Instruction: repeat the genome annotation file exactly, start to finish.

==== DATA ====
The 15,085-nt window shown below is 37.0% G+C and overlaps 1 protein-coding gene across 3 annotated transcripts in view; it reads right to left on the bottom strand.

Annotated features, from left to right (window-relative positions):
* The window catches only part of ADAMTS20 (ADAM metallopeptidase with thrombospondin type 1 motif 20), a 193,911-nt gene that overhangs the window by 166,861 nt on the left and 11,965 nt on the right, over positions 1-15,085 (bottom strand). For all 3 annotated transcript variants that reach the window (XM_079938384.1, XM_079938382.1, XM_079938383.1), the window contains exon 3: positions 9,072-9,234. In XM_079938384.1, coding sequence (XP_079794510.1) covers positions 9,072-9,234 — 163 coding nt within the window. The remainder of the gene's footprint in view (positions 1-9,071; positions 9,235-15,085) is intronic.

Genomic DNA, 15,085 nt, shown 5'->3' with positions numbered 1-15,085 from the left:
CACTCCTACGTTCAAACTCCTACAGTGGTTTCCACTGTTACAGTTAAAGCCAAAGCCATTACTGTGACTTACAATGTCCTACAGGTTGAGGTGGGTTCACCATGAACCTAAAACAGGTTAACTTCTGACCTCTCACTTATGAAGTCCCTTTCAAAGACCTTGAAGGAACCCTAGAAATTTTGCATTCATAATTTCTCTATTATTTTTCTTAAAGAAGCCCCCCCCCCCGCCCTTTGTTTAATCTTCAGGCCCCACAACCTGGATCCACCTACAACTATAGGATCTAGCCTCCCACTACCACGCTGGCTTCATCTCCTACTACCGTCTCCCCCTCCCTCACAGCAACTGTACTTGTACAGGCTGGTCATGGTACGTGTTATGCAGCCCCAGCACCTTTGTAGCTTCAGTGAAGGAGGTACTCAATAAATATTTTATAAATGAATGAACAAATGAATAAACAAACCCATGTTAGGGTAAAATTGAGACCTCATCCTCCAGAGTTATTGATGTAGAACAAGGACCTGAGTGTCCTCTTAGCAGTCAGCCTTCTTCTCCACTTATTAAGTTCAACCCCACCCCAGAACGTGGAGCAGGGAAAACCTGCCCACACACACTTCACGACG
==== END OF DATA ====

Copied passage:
The 15,085-nt window shown below is 37.0% G+C and overlaps 1 protein-coding gene across 3 annotated transcripts in view; it reads right to left on the bottom strand.

Annotated features, from left to right (window-relative positions):
* The window catches only part of ADAMTS20 (ADAM metallopeptidase with thrombospondin type 1 motif 20), a 193,911-nt gene that overhangs the window by 166,861 nt on the left and 11,965 nt on the right, over positions 1-15,085 (bottom strand). For all 3 annotated transcript variants that reach the window (XM_079938384.1, XM_079938382.1, XM_079938383.1), the window contains exon 3: positions 9,072-9,234. In XM_079938384.1, coding sequence (XP_079794510.1) covers positions 9,072-9,234 — 163 coding nt within the window. The remainder of the gene's footprint in view (positions 1-9,071; positions 9,235-15,085) is intronic.

Genomic DNA, 15,085 nt, shown 5'->3' with positions numbered 1-15,085 from the left:
CACTCCTACGTTCAAACTCCTACAGTGGTTTCCACTGTTACAGTTAAAGCCAAAGCCATTACTGTGACTTACAATGTCCTACAGGTTGAGGTGGGTTCACCATGAACCTAAAACAGGTTAACTTCTGACCTCTCACTTATGAAGTCCCTTTCAAAGACCTTGAAGGAACCCTAGAAATTTTGCATTCATAATTTCTCTATTATTTTTCTTAAAGAAGCCCCCCCCCCCGCCCTTTGTTTAATCTTCAGGCCCCACAACCTGGATCCACCTACAACTATAGGATCTAGCCTCCCACTACCACGCTGGCTTCATCTCCTACTACCGTCTCCCCCTCCCTCACAGCAACTGTACTTGTACAGGCTGGTCATGGTACGTGTTATGCAGCCCCAGCACCTTTGTAGCTTCAGTGAAGGAGGTACTCAATAAATATTTTATAAATGAATGAACAAATGAATAAACAAACCCATGTTAGGGTAAAATTGAGACCTCATCCTCCAGAGTTATTGATGTAGAACAAGGACCTGAGTGTCCTCTTAGCAGTCAGCCTTCTTCTCCACTTATTAAGTTCAACCCCACCCCAGAACGTGGAGCAGGGAAAACCTGCCCACACACACTTCACGACG